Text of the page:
Dzenana Dzanic '14
There were two faculty members who stood out to me the most: Mr. Daniel Bennett and Dr. Pamela Strickland.
Mr. Daniel Bennett was my math teacher and he was the first person in 19 years to convince me that I could do math. Ever since primary school, I’ve been guided by the rule that math wasn’t my biggest strength. I approached math with the assumption that I hated it and couldn’t do it. Mr. Bennett was the first math teacher who made it all so clear and simple. Eventually, I decided to become a math tutor on campus. I liked how Mr. Bennett interacted with all of the students in the classroom, no matter how big or small the class. After a few weeks into the semester, he knew the strengths and weaknesses of each of his students, and he used this knowledge when answering their questions. Mr. Bennett knew his students’ majors and where they came from; he
remembered their grades and pushed them to do better on the next assignment. Every once in a while, in between explaining quadratic equations and exponential functions, he would tell a life story we could all learn from, not just for math, but for life. You couldn’t really daydream in Mr. Bennett’s class, not because he didn’t allow you to, but because he made his classes very engaging and hands-on. We didn’t just learn about math, we did math in his classes. While tutoring math students, I never came across one student who was dissatisfied with Mr. Bennett.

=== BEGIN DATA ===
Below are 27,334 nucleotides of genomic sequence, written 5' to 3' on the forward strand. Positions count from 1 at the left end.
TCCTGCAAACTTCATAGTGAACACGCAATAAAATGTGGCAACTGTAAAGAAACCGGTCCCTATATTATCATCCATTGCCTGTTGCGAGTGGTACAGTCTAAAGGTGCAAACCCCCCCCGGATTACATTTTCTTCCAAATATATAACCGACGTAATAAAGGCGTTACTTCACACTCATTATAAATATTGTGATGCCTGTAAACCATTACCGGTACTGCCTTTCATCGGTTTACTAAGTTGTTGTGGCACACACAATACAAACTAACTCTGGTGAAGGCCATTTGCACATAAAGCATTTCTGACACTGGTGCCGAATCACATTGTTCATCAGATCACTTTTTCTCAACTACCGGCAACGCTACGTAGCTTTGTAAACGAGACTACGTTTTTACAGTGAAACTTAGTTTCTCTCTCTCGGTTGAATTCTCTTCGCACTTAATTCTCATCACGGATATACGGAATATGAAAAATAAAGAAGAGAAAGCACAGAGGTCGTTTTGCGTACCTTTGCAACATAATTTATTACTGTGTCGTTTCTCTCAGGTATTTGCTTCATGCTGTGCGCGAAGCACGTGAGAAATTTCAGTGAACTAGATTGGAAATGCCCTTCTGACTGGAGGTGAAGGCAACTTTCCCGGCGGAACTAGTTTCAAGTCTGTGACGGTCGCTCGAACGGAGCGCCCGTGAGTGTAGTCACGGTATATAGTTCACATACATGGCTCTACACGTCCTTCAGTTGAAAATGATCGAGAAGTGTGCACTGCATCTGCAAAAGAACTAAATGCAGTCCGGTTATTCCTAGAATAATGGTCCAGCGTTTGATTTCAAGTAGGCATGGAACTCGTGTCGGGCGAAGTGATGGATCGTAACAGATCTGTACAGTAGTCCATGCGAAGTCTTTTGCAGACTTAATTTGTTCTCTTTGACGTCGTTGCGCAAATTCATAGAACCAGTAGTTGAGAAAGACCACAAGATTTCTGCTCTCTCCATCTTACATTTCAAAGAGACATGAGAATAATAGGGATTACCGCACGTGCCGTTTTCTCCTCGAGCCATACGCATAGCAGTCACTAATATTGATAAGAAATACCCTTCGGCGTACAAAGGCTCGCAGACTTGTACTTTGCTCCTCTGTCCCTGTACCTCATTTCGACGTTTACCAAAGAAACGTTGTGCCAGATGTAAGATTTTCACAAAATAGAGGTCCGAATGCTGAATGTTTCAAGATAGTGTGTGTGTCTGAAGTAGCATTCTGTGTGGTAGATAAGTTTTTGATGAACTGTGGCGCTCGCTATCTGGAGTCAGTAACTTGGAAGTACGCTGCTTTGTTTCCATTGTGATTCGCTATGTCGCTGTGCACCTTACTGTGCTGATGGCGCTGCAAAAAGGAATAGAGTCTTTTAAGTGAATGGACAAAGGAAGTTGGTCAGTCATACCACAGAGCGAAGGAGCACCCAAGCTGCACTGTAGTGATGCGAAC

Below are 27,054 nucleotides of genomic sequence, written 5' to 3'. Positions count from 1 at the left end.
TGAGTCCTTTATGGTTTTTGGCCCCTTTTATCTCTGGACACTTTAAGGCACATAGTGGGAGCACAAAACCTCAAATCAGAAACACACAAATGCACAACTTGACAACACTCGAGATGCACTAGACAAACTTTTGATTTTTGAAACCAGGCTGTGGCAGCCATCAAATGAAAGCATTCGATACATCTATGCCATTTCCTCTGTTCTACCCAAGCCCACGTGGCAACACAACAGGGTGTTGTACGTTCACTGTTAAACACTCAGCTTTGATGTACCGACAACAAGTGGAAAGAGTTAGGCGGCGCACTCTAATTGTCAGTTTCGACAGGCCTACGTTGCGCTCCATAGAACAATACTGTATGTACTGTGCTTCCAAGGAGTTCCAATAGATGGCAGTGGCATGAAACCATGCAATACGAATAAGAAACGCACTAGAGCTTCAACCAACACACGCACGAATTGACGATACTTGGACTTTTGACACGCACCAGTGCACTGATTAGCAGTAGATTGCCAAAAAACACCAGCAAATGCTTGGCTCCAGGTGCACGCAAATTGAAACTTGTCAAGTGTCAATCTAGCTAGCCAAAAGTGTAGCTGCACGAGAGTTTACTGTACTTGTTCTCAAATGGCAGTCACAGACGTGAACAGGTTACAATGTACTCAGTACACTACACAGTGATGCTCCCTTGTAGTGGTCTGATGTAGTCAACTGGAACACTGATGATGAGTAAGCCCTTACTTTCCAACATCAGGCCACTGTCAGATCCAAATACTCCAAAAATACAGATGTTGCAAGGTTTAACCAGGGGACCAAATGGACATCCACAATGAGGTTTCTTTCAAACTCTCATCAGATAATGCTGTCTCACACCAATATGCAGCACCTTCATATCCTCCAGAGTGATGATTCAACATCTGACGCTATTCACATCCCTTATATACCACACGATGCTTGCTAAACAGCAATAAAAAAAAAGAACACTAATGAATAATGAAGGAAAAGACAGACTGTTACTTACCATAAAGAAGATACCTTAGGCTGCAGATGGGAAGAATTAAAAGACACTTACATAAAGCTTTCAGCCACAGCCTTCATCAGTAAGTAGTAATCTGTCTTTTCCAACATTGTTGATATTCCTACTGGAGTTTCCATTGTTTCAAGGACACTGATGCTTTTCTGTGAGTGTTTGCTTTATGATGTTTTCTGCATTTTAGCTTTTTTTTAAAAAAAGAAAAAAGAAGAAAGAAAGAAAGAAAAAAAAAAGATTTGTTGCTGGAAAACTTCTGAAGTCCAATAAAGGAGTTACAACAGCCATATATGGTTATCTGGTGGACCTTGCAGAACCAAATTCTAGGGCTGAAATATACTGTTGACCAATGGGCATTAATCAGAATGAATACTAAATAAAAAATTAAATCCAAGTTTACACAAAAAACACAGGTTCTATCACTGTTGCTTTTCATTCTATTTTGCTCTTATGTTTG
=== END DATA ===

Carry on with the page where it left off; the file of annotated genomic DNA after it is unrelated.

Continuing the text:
Dr. Pamela Strickland was another equally inspiring teacher at MU. She believed in her students and had a lot of understanding for them. If Dr. Strickland saw you trying diligently, she would reward you for it, regardless of what the grading criteria said. I loved how even though Dr. Strickland taught computational courses that usually only had one right answer to a question, she would still go through your work and tell you why your result was wrong if you didn’t get the right answer. Also, Dr. Strickland was very good at seeing things through students’ eyes. Even though she had a doctorate in Accounting, she understood that she was teaching new material and explained everything from the simplest accounting terminology to complex equations. Dr. Strickland taught me the principles of accounting—another scary, unfamiliar subject with numbers. I just wanted to pass and move on with my life, but Dr. Strickland did such an amazing job that I instantly fell in
love the subject and even decided to pursue a degree in accounting.